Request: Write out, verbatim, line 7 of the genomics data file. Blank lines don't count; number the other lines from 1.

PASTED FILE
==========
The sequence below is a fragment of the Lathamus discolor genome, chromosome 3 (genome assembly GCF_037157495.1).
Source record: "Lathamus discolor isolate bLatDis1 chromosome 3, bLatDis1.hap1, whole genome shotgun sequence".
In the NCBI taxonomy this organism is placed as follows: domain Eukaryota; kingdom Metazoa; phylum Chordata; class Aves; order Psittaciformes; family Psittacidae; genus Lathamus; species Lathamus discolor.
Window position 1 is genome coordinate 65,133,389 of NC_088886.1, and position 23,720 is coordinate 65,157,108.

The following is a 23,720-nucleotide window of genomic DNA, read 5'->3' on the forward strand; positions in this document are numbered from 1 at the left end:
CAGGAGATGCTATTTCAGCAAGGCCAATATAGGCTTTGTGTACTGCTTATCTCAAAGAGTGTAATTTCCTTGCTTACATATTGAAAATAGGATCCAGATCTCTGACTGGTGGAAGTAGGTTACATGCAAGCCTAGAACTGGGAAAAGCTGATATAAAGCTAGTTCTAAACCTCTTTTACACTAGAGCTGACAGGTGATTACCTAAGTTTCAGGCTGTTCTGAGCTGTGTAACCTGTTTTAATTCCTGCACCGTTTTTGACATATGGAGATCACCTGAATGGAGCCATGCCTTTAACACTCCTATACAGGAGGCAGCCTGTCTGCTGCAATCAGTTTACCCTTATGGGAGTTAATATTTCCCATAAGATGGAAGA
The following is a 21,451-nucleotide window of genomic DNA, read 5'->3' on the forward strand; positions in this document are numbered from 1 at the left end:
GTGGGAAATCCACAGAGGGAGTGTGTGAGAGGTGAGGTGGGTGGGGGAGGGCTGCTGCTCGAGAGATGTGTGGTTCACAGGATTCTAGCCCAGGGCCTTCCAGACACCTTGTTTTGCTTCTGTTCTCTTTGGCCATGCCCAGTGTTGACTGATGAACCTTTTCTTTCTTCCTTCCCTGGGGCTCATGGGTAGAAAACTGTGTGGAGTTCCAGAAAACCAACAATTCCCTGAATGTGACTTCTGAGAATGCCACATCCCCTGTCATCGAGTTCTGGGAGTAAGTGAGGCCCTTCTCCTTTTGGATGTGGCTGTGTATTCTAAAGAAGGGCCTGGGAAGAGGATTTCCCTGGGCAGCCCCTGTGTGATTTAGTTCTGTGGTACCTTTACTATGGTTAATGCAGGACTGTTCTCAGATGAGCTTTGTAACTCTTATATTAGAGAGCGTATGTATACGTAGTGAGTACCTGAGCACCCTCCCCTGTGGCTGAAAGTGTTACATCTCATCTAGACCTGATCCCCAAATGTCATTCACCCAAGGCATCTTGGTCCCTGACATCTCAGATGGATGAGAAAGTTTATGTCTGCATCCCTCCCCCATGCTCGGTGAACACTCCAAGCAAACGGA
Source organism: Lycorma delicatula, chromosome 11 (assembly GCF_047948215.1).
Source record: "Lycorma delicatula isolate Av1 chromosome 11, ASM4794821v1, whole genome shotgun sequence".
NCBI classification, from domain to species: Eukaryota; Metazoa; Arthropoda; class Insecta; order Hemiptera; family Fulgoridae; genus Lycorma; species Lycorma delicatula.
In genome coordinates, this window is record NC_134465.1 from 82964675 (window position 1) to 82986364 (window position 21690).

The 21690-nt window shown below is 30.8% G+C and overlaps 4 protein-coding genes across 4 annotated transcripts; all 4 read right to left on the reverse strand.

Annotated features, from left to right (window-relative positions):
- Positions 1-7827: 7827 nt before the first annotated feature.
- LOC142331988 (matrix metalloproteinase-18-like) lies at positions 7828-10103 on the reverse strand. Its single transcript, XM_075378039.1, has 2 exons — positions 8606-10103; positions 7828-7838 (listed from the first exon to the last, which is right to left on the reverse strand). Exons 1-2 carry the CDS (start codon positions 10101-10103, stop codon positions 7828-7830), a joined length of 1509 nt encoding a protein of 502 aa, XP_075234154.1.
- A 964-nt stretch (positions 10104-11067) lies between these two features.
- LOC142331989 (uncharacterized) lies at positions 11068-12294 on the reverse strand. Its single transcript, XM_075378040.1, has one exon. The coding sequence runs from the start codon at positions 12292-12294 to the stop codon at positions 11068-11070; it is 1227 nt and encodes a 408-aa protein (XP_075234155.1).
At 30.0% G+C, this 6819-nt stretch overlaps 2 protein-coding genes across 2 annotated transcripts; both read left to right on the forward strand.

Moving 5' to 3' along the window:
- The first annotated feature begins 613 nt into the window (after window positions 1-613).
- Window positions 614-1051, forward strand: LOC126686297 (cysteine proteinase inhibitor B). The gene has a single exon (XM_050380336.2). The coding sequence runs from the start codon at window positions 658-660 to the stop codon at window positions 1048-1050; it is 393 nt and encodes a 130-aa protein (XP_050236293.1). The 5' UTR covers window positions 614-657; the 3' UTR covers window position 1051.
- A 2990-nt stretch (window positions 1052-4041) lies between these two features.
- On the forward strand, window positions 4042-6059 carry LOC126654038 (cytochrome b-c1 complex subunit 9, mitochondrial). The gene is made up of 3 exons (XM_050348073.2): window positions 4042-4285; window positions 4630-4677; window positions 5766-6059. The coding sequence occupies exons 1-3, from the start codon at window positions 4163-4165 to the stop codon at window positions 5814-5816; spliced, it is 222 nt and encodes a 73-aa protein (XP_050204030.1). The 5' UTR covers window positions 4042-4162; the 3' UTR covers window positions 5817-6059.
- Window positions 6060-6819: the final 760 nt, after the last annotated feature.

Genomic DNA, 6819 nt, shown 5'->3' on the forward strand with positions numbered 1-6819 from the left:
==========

The following is a 21,451-nucleotide window of genomic DNA, read 5'->3' on the forward strand; positions in this document are numbered from 1 at the left end: